Every research paper involves a problem to review, sources to refer to, and questions to answer. All of these need subtle thinking and susceptible reading. This article is about points you must concentrate on while choosing a topic or materializing your idea on the paper.
Make Useful Notes While Reading
The secondary sources are easier to find. They are, for example, scientific journals and news portals—with articles on discoveries of different times. Right articles refer to recent or early studies, which you also can retrieve, analyze, and use in your paper as primary sources.
When analyzing any source of the subject you’re interested in, use this sequence:
- Read the title, abstract, and outline. This will hint to you the text content to decide whether you need to read it further.
- Continue to the introduction and conclusion to get inside the subject.
- Read each of the chapters carefully, highlighting the key passages that can support your future essay.
Contain your sources in a safe place, in digital or paper format. To navigate among them later, compile a summary with thoughts the manuscript has provoked in you. You can contain them in one or separate documents, but include their title, authors, and link to return when necessary.
How to Estimate the Source
Mapping out thoughts on each of the studies and articles, you build premises for your research paper structure. While reading, reflect on the next questions:
- What is the topic that the author reviews? Is it narrow or broad?
- Have you found new information?
- What inspired you? Offended you?
- Which argument is suspicious and needs higher attention?
- Can you remember related sources on the same or similar topic?
- Does it seem that the scientist or author tries to justify their opinion? Can you name sources with opposite results?
- Can the conclusion be interpreted in a straight way, or is it vague?
- Does the author present strong arguments? Are all of them persuasive?
Comparing two or more scholarships, ask additional questions:
- Do their topics match? What is their similarity?
- Do they agree or confront each other?
- What evidence base does each have? Which seems more credible to you?
How to Determine Good and Bad Arguments
- Rules of logic
Sometimes, the primary sources can be qualitative, but the arguments drawn out will distort the original meaning.
Marine beings swim in the water. Fish live in the water. All marine beings are fish.
Keep an eye for anything that confuses you, since it may be a logical inconsistency: sophism, error in calculations or measurements, emotional prejudice, or distraction from the topic.
- The choice of sources
Sometimes, the references themselves can be full of mistakes. They can belong to third-party sources not allowed for relying on. Or the author deliberately ignores other points of view, leading themselves into stereotypes.
- The quality of processing
You can easily understand if the writer touches only the surface of the study. Lies are more difficult to suspect. Anyway, to defend your research paper, spend enough time thoroughly processing the sources you’ve found, also have a check your research paper grammar. In case, you need a help, please contact our support or try out editing service which helps you to created unique and successful research.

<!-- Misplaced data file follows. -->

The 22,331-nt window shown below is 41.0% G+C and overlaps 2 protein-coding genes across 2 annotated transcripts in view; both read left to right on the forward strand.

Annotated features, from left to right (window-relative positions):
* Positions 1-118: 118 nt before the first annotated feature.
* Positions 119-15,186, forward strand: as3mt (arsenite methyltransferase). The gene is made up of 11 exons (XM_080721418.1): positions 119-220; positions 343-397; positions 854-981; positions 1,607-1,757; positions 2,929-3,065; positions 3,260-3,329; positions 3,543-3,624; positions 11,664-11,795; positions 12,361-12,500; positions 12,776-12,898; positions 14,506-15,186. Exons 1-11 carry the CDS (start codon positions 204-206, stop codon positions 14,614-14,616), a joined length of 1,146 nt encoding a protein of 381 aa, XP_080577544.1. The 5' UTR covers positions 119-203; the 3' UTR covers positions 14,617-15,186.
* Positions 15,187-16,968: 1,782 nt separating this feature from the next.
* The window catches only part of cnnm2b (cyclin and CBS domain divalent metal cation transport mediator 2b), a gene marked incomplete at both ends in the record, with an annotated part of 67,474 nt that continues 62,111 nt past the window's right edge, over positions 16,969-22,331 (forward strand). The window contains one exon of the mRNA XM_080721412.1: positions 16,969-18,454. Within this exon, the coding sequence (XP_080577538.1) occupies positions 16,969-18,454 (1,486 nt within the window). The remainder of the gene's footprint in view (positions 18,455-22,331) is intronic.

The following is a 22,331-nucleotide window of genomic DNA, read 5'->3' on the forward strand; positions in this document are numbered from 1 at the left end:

Establish a Thesis
One clear statement drives the whole plot of your work, and it’s called a thesis.
To make a good answer, you must create a good question. It derives from the problems of chosen sources. Frame your area as tight as possible. For example, “the methods of rescuing hooked fish” are too general for research. But you can string details and receive a question that’s worth your attention: “Which dehooking tool from existing ones is the most efficient in retrieving hooks from fish jaws of various sizes?”
Your thesis must respond precisely to the question. In our case, you review dehooking tools and name those with higher efficiency. If instead, you research the violence-free methods or discuss poaching, that will mean you haven’t handled the task.
Select the Main Parts
After all the work with references is left behind, it’s time to create an outline.
One or two paragraphs in length. Explain premises for the thesis and states it, locates your paper among other studies of the kind, lays out the methodology and central arguments.
- Main body
Here you include everything you’ve planned to say. You analyze the strengths and weaknesses of the hypothesis, support your arguments with quotes, citations, surveys, your own and others’ data. You juxtapose sources to find the truth.
Unite all the arguments together here in a common output and prove your hypothesis. Convey to readers why your question is important, what is the merit of your research, and indicate gaps in the body of knowledge that are yet to be covered.
If required, summarize your paper in an abstract. Don’t forget to define the methodology you rely on and list references.
In the end, revise your work several times: when it’s a draft and when it’s completed. Pay attention to the way your thoughts stream, check citations, and restructure weak sentences. Make sure you’ve proved the original thesis with all the arguments you could, but that you don’t idealize your opinion. This article will help you on creating with ideas on How to create a Structured Research Paper Outline and to be blessed with an excellent result!